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Michael Mosley returns with two new docos on SBS

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Michael Mosley
Image - SBS

World renowned presenter Dr Michael Mosley is back on SBS this July with two brand new factual formats; historical re-enactment Queen Victoria’s Slum beginning Tuesday 4 July, 7.30pm and social experiment Meet the Humans beginning Monday 10 July, 7.30pm.

In Queen Victoria’s Slum, Michael Mosley takes a group of modern 21st century British families back in time to see if they can survive the grim conditions of a late-Victorian slum.

A large Victorian building in the heart of London’s East End is recreated to be as it was in the 1860s, when it was home to the working class, hoping to make it in the world’s most exciting city. Families, couples and individuals move in for four weeks in an ambitious living history experiment.

Each episode follows the participants' lives in the slum as they are hit by five decades of changes in the law, society, trade and politics of late 19th-century Britain.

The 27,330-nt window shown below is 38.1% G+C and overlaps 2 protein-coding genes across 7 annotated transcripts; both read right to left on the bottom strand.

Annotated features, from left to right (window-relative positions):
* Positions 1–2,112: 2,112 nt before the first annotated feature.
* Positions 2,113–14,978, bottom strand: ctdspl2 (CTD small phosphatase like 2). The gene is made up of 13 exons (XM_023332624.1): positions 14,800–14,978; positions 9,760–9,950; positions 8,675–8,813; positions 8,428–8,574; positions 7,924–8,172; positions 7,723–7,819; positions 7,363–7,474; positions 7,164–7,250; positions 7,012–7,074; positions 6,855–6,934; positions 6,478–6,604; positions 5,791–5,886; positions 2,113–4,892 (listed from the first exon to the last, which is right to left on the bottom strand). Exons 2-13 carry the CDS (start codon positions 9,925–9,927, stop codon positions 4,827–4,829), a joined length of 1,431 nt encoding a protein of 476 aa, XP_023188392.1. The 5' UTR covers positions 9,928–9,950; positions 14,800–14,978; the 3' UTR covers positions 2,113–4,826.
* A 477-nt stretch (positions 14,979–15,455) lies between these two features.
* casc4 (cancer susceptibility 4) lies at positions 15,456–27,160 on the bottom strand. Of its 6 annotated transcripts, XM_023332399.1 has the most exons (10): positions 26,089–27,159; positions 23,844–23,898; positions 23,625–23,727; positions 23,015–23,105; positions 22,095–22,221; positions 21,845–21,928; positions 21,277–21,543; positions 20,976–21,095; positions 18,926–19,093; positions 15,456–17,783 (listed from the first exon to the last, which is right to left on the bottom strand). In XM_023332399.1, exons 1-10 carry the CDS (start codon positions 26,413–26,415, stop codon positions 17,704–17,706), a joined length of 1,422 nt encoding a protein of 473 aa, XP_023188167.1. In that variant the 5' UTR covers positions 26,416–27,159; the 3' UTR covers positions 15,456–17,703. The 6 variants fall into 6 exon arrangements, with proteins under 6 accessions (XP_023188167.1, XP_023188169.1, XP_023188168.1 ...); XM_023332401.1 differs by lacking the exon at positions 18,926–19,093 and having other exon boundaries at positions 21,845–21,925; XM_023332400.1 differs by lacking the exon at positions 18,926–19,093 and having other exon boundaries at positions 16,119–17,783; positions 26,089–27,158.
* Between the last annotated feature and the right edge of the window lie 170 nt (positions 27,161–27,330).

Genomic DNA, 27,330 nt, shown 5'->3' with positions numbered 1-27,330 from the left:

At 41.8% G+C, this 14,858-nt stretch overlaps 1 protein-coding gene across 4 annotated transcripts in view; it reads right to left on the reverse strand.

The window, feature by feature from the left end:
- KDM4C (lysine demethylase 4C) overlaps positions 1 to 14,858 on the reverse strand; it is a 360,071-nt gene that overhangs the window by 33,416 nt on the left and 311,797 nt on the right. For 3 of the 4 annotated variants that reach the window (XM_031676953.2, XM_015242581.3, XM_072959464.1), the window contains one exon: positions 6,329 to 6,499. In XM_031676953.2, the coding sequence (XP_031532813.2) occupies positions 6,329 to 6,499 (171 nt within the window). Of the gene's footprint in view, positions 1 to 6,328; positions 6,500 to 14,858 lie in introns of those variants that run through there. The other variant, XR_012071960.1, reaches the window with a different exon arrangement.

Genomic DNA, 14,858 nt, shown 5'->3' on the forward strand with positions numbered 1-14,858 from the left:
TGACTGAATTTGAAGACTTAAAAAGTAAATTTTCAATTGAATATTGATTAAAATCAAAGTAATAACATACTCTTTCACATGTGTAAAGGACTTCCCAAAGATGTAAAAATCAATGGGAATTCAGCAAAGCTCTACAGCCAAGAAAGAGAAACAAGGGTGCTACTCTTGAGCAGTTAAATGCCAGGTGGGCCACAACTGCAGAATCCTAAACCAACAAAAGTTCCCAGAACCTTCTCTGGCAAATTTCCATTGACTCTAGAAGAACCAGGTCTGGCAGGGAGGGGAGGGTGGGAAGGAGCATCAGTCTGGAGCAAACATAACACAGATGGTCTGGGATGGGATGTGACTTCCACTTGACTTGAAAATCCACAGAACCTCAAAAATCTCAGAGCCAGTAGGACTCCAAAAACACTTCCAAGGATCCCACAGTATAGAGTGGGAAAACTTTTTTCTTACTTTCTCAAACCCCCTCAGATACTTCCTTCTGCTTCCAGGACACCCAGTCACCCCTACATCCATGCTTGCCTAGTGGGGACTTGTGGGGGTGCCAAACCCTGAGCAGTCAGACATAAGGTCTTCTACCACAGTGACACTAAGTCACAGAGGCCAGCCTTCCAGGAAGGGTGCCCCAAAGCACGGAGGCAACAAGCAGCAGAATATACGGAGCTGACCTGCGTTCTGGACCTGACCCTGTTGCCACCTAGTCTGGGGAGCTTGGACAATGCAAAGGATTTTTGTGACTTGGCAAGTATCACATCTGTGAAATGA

Their first task is to come to grips with the slum economy, where the main priority is scraping together money for rent and food by quickly learning traditional Victorian trades such as tailoring old rags for new clothes, matchbox making, selling vegetables and wood turning. But soon an economic depression, overpopulation, immigration and an acute housing shortage significantly worsen everyday conditions in shocking ways for the participants as the realities of Victorian slum life set in.

In Meet the Humans, a sprawling country manor is rigged with surveillance cameras and contributors fitted with observational devices for an experiment into human behaviour.

Six unwitting participants are invited to take part in a range of group activities, from a flirty singles night to awkward team-building games. Actors and stooges are thrown in to manipulate the action. 

From inside an observational room, Dr Michael Mosley along with experts neuroscientist Dr Jack Lewis and psychologist Anna Machin analyse the group’s every move. The latest scientific studies, facial trackers and biomechanical software is used to unpack the evolutionary factors and instincts that drive ordinary human behaviour.